Friday, August 05, 2016

Barnyard dust could hold the answer to asthma

Scientists say they may have found a magic elixir, of sorts, when it comes to stopping childhood asthma: dust containing microbes from farm animals. The results of their research were published Wednesday in The New England Journal of Medicine and have opened up the possibility of developing a spray for children who do not have access to barnyard animals, Gina Kolata reports for The New York Times. "It is a pressing problem because as many as 10.6 percent of grade-school children have asthma, according to data from the Centers for Disease Control and Prevention," Kolata writes. There is currently no cure for asthma.

The research began around the notion that perhaps kids develop asthma because the places in which they grow up are too germ-free. "If children are exposed to microbes that stimulate their immune systems in the first few years of life, they will be protected against asthma, the hypothesis says. As asthma rates climbed, researchers published study after study supporting what has become known as the hygiene hypothesis," Kolata notes.

This particular study began when a group of researchers noticed stark differences among two
seemingly similar groups: the Amish of Indiana and the Hutterites of North Dakota. Asthma affects only 2 to 4 percent of the Amish, Kolata writes, but affects 15 to 20 percent of the Hutterites. The groups are very similar in genetic background, diet and lifestyle. "There was one difference, though: farming methods," Kolata explains. "The Amish live on single-family dairy farms. They do not use electricity, and use horses to pull their plows and for transportation. Their barns are close to their homes, and their children play in them. The Hutterites have no objection to electricity and live on large, industrialized communal farms. Their cows are housed in huge barns, more like hangars, away from their homes. Children do not generally play in Hutterite barns."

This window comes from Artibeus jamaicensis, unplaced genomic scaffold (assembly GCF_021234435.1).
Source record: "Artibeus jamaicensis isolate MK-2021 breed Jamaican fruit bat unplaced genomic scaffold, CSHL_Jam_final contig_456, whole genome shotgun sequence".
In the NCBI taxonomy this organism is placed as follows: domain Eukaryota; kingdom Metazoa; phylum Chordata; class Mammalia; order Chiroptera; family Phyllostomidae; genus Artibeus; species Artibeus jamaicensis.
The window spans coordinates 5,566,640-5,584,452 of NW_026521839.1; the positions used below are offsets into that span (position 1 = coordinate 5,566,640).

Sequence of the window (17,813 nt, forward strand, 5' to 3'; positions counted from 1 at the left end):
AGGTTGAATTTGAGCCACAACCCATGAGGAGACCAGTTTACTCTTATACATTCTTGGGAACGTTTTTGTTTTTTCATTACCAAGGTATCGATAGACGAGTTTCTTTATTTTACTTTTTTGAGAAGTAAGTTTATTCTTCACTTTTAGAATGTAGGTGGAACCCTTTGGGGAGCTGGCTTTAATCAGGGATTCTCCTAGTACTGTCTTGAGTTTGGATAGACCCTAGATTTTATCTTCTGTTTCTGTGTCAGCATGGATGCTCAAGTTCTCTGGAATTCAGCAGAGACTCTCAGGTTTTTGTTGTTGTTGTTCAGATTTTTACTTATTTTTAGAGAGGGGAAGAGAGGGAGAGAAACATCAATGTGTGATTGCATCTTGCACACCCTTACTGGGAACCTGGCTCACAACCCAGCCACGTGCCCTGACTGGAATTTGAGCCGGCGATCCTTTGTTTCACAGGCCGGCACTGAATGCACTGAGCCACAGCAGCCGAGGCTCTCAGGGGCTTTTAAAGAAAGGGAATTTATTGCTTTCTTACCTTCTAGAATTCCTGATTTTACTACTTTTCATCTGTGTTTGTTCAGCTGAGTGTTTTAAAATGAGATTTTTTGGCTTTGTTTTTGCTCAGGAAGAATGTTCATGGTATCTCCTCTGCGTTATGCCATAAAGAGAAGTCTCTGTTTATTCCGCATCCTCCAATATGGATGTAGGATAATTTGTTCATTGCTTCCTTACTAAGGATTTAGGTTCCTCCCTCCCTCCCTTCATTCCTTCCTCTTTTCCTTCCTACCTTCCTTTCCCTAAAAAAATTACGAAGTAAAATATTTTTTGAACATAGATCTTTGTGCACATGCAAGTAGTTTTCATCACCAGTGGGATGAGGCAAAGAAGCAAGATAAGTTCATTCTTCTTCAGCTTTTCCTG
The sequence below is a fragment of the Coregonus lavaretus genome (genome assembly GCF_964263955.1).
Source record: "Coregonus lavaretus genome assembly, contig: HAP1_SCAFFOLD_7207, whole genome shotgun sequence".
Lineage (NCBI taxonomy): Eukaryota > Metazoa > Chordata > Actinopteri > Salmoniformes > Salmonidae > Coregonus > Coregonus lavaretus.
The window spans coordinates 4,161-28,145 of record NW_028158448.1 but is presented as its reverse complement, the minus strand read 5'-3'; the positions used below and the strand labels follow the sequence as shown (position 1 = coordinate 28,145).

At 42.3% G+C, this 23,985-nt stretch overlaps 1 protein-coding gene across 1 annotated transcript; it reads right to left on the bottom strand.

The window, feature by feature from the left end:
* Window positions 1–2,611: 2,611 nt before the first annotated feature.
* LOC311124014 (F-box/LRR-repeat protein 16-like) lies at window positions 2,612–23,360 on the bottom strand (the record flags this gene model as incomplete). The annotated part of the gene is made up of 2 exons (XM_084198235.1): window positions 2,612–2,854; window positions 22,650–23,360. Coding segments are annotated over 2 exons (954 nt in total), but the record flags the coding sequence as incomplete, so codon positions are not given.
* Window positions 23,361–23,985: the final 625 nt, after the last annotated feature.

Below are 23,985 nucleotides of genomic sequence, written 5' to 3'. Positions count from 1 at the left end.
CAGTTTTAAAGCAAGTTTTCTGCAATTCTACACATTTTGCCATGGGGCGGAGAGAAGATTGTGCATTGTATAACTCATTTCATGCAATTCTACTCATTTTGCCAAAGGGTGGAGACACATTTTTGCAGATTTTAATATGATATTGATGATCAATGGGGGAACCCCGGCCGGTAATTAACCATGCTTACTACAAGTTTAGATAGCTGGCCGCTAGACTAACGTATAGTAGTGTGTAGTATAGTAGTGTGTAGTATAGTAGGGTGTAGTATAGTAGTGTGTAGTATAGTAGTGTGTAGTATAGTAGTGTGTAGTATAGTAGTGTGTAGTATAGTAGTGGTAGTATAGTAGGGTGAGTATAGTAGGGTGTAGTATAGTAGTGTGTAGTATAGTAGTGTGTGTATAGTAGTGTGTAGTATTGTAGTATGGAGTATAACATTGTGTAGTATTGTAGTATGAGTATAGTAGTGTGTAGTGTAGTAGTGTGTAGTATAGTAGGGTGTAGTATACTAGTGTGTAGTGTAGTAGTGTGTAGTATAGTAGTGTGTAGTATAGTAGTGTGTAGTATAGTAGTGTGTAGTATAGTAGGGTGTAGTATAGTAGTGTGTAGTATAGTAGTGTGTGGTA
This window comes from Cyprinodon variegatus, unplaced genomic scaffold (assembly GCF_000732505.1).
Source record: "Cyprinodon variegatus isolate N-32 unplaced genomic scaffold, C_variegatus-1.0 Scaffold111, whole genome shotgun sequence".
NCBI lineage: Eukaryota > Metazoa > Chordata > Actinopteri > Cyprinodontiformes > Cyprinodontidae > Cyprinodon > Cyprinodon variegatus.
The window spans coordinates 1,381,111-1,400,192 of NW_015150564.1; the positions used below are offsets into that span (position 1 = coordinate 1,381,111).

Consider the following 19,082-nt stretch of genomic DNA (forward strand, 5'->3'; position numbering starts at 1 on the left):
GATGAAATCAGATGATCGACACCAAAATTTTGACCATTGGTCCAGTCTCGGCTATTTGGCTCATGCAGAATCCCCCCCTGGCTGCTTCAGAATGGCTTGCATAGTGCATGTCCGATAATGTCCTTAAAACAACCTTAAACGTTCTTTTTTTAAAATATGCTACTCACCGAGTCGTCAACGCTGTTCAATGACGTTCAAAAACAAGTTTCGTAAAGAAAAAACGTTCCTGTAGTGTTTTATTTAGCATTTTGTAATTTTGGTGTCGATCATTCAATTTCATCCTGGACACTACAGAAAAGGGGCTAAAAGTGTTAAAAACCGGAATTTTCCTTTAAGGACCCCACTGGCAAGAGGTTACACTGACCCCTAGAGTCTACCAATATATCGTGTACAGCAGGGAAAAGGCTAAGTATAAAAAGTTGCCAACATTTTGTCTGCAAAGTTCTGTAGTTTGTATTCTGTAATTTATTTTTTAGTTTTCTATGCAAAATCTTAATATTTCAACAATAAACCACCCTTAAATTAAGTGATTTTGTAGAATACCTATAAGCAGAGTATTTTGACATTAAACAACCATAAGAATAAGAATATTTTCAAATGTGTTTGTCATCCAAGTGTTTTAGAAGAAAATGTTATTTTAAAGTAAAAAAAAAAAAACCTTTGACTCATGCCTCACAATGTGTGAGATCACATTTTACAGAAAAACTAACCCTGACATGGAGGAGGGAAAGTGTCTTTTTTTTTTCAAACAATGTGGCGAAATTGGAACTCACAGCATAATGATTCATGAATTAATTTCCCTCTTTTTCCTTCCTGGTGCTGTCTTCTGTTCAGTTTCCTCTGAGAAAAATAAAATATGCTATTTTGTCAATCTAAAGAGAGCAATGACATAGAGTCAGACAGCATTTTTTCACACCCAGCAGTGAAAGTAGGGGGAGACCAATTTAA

A Hutterite dairy farm in North Dakota
In a preliminary study, researchers found that the none of the Amish children studied had asthma and all had "a large proportion of neutrophils — white blood cells that are the immune system’s paramedics and are part of what is known as the innate immune system," Kolata writes. By contrast, six of the 30 Hutterite children in the preliminary study had asthma, "and all of them had far fewer neutrophils in their blood. . . . Instead, their blood was swarming with another type of immune cell, eosinophils, which provoke allergic reactions." (The New York Times photo by Carole Ober.)

After analyzing the dust from Amish and Hutterite homes, researchers found that Amish dust was packed with debris from bacteria; Hutterite dust was not. Researchers sent the dust to Dr. Donata Vercelli, an associate director of the asthma and airway research center at the University of Arizona, for testing in mice. "She put dust — Amish or Hutterite — into the airways of mice 14 times over a month and then exposed the animals to allergens," Kolata explains. "We found exactly what we found in the children," Vercelli told Kolata. "If we give the Amish dust, we protect the mice. If we give the Hutterite dust, we do not protect them."

The impact could be far-reaching. Dr. Talal Chatila, an immunologist at Harvard Medical School, told Kolata, "It is not far-fetched to start thinking of how one could harness those bacteria for a therapeutic intervention."

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